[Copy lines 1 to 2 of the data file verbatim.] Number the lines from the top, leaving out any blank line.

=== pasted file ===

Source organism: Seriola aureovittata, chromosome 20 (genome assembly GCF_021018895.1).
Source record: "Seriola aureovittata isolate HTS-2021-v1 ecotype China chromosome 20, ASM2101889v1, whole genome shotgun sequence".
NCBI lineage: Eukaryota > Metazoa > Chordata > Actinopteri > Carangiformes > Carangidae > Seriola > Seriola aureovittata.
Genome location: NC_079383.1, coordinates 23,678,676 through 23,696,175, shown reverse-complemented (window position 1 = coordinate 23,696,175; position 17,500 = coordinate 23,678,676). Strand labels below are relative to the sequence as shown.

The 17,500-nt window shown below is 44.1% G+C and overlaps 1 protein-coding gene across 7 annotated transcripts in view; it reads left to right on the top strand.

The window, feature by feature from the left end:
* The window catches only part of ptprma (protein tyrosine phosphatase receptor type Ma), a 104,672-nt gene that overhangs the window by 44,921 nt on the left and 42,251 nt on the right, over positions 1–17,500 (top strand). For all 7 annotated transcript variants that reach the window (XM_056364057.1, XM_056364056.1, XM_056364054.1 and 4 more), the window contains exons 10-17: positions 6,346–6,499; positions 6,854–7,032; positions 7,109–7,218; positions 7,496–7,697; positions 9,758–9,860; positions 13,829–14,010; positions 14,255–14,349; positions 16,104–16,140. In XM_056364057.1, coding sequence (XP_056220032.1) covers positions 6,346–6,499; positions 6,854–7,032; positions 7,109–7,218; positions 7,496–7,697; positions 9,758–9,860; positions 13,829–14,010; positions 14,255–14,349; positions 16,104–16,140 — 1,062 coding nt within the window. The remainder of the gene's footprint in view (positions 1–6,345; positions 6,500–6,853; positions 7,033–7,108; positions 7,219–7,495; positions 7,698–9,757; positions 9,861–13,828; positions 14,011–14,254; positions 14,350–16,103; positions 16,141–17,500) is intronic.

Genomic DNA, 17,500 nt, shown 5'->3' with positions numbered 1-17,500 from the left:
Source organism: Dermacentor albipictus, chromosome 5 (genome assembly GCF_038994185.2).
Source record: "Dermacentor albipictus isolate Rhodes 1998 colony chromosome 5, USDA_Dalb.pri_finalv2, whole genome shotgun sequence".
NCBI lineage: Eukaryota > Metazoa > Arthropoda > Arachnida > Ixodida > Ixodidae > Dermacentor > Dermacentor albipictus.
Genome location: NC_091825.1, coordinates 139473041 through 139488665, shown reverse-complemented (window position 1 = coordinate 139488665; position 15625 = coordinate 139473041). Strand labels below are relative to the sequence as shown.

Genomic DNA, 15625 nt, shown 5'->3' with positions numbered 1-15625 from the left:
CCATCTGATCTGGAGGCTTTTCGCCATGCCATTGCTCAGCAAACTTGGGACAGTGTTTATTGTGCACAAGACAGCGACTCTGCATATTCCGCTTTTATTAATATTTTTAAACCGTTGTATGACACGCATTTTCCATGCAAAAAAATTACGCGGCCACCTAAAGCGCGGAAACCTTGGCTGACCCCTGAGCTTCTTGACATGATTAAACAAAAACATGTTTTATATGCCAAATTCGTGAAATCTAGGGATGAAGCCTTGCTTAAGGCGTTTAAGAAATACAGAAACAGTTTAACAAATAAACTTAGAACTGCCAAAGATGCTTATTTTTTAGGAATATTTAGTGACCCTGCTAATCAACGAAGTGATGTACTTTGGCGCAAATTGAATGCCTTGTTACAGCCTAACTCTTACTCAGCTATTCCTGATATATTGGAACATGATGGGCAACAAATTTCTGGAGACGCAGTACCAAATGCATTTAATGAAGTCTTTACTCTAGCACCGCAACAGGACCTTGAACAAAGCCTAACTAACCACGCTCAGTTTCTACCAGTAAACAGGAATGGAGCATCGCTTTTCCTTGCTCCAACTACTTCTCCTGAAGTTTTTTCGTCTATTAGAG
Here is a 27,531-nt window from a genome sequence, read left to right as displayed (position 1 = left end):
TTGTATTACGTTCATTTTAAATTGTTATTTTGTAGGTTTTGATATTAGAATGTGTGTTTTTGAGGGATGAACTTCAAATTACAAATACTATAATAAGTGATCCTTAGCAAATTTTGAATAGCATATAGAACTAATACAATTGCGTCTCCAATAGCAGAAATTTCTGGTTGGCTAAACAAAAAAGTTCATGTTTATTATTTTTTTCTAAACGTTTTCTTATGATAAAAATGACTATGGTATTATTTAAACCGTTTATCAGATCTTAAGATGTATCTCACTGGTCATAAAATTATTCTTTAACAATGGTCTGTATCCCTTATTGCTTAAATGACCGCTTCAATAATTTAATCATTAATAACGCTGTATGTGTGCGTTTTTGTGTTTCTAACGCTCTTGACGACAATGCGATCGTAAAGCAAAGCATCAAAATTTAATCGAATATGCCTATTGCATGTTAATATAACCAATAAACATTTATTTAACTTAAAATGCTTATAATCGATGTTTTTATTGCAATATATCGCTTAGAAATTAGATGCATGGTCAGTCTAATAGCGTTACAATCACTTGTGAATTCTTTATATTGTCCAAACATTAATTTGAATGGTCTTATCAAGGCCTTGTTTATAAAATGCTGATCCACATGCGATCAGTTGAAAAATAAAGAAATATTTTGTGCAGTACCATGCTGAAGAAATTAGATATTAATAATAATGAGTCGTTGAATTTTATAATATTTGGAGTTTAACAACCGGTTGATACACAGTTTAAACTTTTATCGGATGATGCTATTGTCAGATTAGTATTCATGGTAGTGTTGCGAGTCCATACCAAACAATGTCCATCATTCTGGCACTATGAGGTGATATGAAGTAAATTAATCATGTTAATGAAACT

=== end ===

Source organism: Seriola aureovittata, chromosome 20 (genome assembly GCF_021018895.1).
Source record: "Seriola aureovittata isolate HTS-2021-v1 ecotype China chromosome 20, ASM2101889v1, whole genome shotgun sequence".